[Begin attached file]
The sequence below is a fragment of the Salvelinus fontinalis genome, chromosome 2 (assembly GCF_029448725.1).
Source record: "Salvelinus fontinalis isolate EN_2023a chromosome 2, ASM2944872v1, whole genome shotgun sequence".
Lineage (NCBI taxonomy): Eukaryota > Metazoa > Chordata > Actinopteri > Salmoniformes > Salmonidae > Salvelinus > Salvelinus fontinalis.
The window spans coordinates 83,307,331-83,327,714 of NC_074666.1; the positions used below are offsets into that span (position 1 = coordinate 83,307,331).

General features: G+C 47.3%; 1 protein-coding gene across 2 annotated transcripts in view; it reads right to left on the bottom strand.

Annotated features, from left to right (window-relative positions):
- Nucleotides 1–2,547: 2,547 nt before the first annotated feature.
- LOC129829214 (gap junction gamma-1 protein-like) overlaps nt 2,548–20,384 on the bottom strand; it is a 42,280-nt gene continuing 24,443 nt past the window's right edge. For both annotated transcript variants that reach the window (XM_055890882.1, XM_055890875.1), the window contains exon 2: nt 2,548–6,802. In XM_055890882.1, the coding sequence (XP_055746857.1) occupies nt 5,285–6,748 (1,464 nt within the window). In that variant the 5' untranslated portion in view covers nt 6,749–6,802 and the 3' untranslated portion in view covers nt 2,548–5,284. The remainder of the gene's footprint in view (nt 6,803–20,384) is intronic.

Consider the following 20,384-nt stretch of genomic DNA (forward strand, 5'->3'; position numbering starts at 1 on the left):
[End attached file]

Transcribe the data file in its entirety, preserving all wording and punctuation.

The sequence below is a fragment of the Salvelinus fontinalis genome, chromosome 2 (assembly GCF_029448725.1).
Source record: "Salvelinus fontinalis isolate EN_2023a chromosome 2, ASM2944872v1, whole genome shotgun sequence".
Lineage (NCBI taxonomy): Eukaryota > Metazoa > Chordata > Actinopteri > Salmoniformes > Salmonidae > Salvelinus > Salvelinus fontinalis.
The window spans coordinates 83,307,331-83,327,714 of NC_074666.1; the positions used below are offsets into that span (position 1 = coordinate 83,307,331).

General features: G+C 47.3%; 1 protein-coding gene across 2 annotated transcripts in view; it reads right to left on the bottom strand.

Annotated features, from left to right (window-relative positions):
- Nucleotides 1–2,547: 2,547 nt before the first annotated feature.
- LOC129829214 (gap junction gamma-1 protein-like) overlaps nt 2,548–20,384 on the bottom strand; it is a 42,280-nt gene continuing 24,443 nt past the window's right edge. For both annotated transcript variants that reach the window (XM_055890882.1, XM_055890875.1), the window contains exon 2: nt 2,548–6,802. In XM_055890882.1, the coding sequence (XP_055746857.1) occupies nt 5,285–6,748 (1,464 nt within the window). In that variant the 5' untranslated portion in view covers nt 6,749–6,802 and the 3' untranslated portion in view covers nt 2,548–5,284. The remainder of the gene's footprint in view (nt 6,803–20,384) is intronic.

Consider the following 20,384-nt stretch of genomic DNA (forward strand, 5'->3'; position numbering starts at 1 on the left):